If you could pocket an extra few hundred dollars a month simply by asking a question, would you do it?
According to Linda Babcock and Sara Laschever, authors of the book Ask For It: How Women Can Use the Power of Negotiation to Get What They Really Want, many people—especially women—miss out on higher starting salaries, store savings, and other benefits because they fail to make simple requests.
The power of "asking for it," they say, can result in everyday lower prices, as well as a significant increase in lifetime earnings. In fact, Babcock says that once when she was out shopping for jewelry, she asked for a lower price and ended up making the purchase at a 20 percent discount.
Roxana Popescu, creator of The Daily Asker website, where she documents her negotiating success, suggests always negotiating in situations where you can offer something in return, or at least not add to a company's costs.
"Hotels are often willing to cut rates if they're not at capacity or upgrade you if it's no cost to them. For example, if they have empty rooms when you check in … For restaurants, think volume. When you're spending more than the average bill—say, takeout for a birthday party or reserving a room for a private party—you have a lot of negotiating power. Either ask for a break on the price or see if they'll throw in some extras, like a birthday cake," she says. In exchange, she suggests, consider what you can offer, such as loyalty, gratitude, the promise of repeat business, or a mention of their brand to your 500 Twitter followers.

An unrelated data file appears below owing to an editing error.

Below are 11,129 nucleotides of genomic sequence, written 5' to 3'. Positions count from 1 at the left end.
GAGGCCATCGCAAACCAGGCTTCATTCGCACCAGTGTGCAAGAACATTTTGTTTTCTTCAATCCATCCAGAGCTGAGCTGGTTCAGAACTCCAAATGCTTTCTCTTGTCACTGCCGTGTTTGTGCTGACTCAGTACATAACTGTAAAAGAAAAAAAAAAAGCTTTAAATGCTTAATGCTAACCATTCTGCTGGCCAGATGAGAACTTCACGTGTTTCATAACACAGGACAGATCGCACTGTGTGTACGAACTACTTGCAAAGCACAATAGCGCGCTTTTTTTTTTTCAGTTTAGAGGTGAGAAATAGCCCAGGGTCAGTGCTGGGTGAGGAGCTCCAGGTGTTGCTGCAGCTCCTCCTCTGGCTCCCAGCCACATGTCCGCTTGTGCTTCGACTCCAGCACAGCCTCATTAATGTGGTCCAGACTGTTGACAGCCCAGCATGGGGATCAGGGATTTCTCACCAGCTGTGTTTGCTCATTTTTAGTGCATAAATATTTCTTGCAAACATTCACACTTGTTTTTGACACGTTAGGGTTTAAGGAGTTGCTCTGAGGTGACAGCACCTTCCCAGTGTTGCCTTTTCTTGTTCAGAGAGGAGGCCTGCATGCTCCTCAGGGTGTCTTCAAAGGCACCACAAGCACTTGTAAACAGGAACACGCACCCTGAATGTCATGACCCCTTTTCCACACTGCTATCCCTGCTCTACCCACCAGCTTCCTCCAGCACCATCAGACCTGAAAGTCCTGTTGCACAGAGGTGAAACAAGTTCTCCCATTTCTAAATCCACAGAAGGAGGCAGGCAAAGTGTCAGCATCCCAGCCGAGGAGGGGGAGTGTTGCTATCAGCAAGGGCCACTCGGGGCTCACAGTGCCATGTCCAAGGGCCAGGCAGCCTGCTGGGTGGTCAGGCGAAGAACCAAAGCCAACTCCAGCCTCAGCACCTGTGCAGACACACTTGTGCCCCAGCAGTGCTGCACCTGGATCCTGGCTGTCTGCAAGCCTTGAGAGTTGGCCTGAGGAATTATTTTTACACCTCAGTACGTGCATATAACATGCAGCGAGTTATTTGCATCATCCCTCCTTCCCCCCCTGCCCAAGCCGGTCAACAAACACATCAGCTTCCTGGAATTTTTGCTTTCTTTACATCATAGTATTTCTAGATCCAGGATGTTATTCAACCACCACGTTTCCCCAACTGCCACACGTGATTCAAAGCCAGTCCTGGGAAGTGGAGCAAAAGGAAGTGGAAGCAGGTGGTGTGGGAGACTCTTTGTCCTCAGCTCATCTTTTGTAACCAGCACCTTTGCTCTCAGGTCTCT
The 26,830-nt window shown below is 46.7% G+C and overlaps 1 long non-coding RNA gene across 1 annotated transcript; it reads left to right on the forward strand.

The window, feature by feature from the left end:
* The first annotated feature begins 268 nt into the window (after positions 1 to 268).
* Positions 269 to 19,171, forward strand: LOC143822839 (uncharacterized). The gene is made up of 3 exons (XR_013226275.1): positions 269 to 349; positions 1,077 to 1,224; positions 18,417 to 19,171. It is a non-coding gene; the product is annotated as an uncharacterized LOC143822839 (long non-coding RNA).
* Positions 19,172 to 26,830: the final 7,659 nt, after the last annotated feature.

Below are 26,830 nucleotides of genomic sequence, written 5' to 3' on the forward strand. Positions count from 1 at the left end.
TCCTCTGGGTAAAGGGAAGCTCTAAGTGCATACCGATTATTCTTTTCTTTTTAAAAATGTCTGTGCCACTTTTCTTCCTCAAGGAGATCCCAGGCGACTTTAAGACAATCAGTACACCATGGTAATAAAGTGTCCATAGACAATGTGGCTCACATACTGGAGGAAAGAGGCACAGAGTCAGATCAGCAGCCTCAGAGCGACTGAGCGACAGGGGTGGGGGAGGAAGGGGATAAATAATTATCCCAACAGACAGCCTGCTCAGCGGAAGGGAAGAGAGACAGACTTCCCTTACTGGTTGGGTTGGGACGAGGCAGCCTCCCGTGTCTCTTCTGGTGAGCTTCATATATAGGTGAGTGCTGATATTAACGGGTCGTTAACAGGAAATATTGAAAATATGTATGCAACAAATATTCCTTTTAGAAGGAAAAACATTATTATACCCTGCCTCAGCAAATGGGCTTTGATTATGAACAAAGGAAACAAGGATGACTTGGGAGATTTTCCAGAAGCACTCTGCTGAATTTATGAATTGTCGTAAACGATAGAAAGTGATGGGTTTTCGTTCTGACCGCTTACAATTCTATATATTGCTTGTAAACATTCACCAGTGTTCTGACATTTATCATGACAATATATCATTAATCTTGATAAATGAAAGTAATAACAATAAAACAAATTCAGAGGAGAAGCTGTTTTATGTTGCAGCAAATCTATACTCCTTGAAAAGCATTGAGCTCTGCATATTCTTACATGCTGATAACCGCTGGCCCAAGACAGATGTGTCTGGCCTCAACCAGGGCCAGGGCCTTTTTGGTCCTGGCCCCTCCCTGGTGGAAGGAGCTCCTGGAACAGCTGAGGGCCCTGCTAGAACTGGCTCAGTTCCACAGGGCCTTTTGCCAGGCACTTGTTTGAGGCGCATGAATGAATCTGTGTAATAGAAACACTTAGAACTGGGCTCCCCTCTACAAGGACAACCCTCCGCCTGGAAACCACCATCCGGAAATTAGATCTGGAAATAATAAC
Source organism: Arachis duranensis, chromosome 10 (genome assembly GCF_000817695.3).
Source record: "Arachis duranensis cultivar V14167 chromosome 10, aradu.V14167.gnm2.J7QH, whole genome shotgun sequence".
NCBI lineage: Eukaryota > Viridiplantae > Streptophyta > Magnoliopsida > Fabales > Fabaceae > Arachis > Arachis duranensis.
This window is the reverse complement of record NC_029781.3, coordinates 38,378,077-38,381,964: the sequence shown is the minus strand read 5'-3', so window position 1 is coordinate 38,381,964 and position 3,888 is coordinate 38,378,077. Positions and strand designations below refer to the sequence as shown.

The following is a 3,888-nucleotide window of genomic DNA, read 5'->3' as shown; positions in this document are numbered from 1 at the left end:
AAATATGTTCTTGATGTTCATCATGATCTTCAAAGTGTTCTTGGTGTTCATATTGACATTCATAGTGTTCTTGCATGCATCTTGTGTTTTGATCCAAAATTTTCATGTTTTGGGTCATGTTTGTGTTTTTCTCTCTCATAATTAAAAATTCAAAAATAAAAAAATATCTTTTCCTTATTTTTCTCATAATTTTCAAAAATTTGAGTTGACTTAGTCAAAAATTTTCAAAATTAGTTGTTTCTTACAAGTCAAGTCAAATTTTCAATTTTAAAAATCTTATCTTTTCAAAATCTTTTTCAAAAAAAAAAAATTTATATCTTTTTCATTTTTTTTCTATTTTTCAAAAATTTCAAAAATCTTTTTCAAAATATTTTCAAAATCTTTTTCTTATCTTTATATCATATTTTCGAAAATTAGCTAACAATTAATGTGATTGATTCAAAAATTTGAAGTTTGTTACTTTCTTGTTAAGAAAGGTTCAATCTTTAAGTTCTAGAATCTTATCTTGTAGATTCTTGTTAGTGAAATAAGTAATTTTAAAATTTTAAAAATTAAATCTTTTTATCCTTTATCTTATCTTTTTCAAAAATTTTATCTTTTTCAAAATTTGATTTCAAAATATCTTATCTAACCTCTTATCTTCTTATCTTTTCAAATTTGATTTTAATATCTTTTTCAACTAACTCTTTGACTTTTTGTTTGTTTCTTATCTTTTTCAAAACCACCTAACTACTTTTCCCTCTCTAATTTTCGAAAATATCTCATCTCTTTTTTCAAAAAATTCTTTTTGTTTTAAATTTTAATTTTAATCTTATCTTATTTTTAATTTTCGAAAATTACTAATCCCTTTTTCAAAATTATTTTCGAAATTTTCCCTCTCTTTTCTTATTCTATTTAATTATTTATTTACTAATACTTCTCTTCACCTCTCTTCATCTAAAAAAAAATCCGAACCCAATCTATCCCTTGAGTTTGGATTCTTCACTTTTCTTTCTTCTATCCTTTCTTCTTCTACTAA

The same strategy works in customer-service snafus. Each year, millions of consumers are bombarded with payment problems, from improperly denied health insurance claims to underpayment of Social Security funds. At the Social Security Administration, the inspector general found that between 1990 and 2006, more than 90,000 Social Security recipients were underpaid a total of $120.4 million—some by as much as $25,000.
Those startling numbers show the importance of checking up on how companies and agencies determine what you owe them and what they owe you. Sometimes they make mistakes, and being vigilant is the only way to make sure you get your money. But many people never see their cash again because they don't notice the problem, don't have time to call, or worst of all, don't feel they have the right to complain.
According to Jon Yates, the official problem solver at the Chicago Tribune and author of the new book What's Your Problem? Cut Through Red Tape, Challenge the System, and Get Your Money Back, we can often win the fights we have with companies as long as we're persistent—and willing to take our business elsewhere, if necessary. "If you're not making progress, I always suggest hanging up and calling back. Almost always, you will get another customer service rep—hopefully one who is more understanding and willing to help," he says.
In fact, Yates says the most common mistake people make is giving up too soon. "I talk to people who get frustrated after one or two fruitless calls. Persistence pays off—and so does being a pain the rear … If you have the truth on your side and a willingness to battle, you can almost always win," he says.
Women are also more likely to overpay because they tend to be less comfortable with the idea of lodging complaints, says Babcock. She says negotiating for a fair price or complaining about a charge need not mean conflict, which is what scares some people off. Instead, think: "We have an issue ... and we can work to fix the problem together," she says. If a company has made an error, it will want to find a solution and ensure the customer is satisfied, she adds.
According to a survey by Bob Sullivan, author of Gotcha Capitalism: How Hidden Fees Rip You Off Every Day—and What You Can Do About It, those of us who make our voices heard have a decent chance of getting the desired results: Complaints to credit card companies and airlines had a success rate of more than 60 percent. (If you're calling to complain to your cable provider, however, you may want to first hone your debating skills: Only 20 percent of those consumers got the response they were looking for.)